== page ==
Patients with infected bronchogenic carcinoma typically respond clinically and radiographically to proper antibiotic treatment based on cultures and sensitivities. In a series of nine patients with infected, undiagnosed lung cancer, “roentgenographic improvement” was noted in all patients.1 Specific radiographic changes in such patients, however, have not been evaluated. In this case, CT showed decreasing size of the infected tumor (> 1 cm decrease in diameter) and resolution of mediastinal lymphadenopathy following administration of antibiotics (Fig 3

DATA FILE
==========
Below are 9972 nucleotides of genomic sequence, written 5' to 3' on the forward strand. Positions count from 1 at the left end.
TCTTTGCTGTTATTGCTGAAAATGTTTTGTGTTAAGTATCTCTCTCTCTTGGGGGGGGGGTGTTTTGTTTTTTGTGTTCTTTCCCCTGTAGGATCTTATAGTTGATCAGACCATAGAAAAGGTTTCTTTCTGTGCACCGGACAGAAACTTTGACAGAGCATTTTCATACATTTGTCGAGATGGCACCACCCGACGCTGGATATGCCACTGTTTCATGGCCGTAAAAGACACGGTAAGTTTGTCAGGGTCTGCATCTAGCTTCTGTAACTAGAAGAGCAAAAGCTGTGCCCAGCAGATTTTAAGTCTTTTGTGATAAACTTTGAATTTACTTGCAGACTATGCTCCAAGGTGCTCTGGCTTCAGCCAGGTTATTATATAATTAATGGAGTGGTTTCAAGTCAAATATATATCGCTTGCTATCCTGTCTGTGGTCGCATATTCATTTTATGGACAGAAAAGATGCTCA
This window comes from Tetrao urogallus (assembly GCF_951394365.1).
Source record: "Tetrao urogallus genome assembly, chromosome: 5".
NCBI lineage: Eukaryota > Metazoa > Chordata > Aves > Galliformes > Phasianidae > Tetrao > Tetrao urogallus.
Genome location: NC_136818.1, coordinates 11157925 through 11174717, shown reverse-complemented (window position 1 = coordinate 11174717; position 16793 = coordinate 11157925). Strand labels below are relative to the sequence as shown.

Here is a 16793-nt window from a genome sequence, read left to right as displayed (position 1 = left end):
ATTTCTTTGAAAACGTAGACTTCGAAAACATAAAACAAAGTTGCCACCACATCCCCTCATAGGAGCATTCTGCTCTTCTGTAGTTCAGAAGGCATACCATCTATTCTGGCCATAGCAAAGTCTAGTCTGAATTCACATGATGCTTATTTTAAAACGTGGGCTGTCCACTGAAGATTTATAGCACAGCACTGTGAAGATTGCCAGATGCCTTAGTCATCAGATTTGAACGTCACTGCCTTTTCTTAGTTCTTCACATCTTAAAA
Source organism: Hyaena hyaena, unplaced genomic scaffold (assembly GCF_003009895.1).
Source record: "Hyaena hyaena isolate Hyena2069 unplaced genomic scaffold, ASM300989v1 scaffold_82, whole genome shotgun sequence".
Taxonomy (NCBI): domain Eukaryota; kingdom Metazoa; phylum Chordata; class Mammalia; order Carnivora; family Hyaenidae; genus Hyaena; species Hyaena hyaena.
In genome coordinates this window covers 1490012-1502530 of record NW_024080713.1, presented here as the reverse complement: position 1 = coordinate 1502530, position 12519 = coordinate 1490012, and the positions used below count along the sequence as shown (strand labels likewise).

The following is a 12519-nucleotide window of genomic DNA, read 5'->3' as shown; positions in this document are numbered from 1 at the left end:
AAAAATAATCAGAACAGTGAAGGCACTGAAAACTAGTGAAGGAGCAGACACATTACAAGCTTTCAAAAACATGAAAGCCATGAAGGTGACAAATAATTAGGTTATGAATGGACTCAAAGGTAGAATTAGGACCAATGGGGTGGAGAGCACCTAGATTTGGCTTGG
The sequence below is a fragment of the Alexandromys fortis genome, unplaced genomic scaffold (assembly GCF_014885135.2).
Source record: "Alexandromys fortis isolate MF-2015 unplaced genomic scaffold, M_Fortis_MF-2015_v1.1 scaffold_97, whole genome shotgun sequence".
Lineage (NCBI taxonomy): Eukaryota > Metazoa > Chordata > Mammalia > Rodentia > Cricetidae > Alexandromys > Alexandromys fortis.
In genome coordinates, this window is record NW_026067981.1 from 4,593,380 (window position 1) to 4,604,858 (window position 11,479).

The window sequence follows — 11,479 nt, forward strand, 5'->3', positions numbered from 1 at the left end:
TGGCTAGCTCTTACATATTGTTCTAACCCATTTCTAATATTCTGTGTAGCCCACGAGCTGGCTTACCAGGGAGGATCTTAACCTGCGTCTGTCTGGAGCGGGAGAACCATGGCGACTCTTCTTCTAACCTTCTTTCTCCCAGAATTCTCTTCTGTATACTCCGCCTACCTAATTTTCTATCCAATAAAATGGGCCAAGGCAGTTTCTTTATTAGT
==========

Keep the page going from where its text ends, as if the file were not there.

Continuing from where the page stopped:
). In patients with benign lung abscess, radiologic improvement with antibiotic treatment occurs in nearly all patients, with the majority having complete resolution of cavities within 3 months of presentation.,11 It is interesting to note that lung cancers may require restaging following antibiotic therapy if the tumor shrinks in size and/or the lymphadenopathy resolves. Prior to treatment with antibiotics, this patient’s cancer would have been staged as IIIA (T2N2M0); after antibiotics, the patient’s cancer was stage IB (T2N0M0).